Piracy is the number one enemy gaming companies have tried and repeatedly failed to defeat. Microsoft, Sony, and Nintendo, three of the biggest gaming companies in the world, have often found themselves no match for the cleverness of hackers and pirates.

The Switch, Nintendo's hybrid machine that's currently swamped in excellent momentum, has recently been hacked, and the perpetrators of said hack described the exploit as rooted in hardware. In other words, it's unpatchable and Nintendo can't do anything about it.

What Nintendo Is Doing About The Switch's Piracy Situation

Well, Nintendo is doing something, even without formally addressing the Switch's burgeoning piracy problem. At the end of May, a number of Switch owners found that their hacked consoles had been banned from Nintendo's online services. No more eShop, online play, or other internet-related Switch features. It was reminiscent of the company's ban wave for hacked 3DS consoles last year for the same activities. It shows that Nintendo is quietly working to identify and essentially "brick" hacked consoles.

Then on June 18, one of the banned Switch hackers, SciresM, wrote in detail how Nintendo was using a new, comprehensive identification system to detect if a game had been pirated. According to SciresM's research, the company looks at certifications — which is unique to every individual game cartridge and digital copy — and checks if those match with the account that first played them. If Nintendo identifies a mismatch, the console will promptly get banned from accessing online services.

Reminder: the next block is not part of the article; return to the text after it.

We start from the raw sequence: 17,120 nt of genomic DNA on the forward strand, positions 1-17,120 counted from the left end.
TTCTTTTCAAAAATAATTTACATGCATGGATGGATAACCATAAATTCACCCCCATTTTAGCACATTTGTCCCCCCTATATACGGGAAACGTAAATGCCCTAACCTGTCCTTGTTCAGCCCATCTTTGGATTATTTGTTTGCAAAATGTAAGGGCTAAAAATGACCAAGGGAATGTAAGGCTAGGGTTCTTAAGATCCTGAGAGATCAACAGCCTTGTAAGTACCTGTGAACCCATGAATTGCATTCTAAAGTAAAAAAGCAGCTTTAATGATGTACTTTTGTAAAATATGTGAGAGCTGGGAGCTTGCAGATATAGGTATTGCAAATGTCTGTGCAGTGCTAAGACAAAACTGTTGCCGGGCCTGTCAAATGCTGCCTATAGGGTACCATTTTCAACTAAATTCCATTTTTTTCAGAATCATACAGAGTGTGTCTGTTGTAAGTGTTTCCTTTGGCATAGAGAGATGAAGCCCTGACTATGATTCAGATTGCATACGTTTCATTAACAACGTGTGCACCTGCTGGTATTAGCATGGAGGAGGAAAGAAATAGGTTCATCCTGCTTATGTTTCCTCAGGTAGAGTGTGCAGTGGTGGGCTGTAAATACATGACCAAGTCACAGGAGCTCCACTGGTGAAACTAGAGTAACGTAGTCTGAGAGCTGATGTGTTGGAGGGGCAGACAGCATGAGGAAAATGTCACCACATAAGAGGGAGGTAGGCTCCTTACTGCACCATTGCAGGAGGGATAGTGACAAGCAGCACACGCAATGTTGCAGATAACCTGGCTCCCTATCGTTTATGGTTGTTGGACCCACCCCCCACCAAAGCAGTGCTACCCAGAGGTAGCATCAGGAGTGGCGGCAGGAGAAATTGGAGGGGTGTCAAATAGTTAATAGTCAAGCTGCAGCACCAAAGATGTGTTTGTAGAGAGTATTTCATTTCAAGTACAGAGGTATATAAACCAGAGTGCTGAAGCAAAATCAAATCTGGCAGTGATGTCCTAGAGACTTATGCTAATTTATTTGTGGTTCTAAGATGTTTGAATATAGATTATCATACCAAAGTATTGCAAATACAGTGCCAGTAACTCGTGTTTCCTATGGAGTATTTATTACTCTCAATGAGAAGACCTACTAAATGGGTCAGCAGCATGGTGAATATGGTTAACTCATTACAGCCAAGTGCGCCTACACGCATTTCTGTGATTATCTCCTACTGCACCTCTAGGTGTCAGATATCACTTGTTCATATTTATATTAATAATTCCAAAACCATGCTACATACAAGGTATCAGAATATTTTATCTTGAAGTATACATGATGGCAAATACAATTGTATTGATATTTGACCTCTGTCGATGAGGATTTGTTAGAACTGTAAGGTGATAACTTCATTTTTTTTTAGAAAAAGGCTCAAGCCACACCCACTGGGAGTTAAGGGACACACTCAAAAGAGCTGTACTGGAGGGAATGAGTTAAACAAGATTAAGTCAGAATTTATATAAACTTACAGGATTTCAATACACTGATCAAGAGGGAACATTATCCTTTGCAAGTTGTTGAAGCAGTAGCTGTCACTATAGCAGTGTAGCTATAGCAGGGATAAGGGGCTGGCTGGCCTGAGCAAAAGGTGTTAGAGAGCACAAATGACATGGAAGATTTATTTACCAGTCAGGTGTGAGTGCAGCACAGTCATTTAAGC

"These are extremely strong anti-piracy measures — Nintendo did a great job, here. ... In the digital game case, Nintendo actually perfectly prevents online piracy," write SciresM.

Nintendo won against hackers this round, but as is always the case in piracy circles, that win may not be for long. There will eventually be more sophisticated methods and tools that end up bypassing Nintendo's anti-piracy measures, and the Switch piracy circle will only get bigger, gaining more knowledgeable people that'll work to exploit the system.

The Switch Piracy War Begins

It's at least reassuring that Nintendo is clearly trying to avoid this scenario. If the Switch piracy scene is filled with highly intelligent hackers, then it's easy to imagine that the company has its own in-house team of similarly intelligent developers all working to buff the console's anti-piracy protections.

From this, it's clear that there's going to be an all-out war between hackers and Nintendo, with each side aggressively attempting to outpace the other, as Kotaku notes. Interestingly, it's entirely possible that not all hackers want to pirate games — perhaps some just want basic customization options, such as the ability to upload custom avatars, which Nintendo doesn't allow. Will Nintendo end up negotiating with hackers and enter into a compromise with them? Time will tell.

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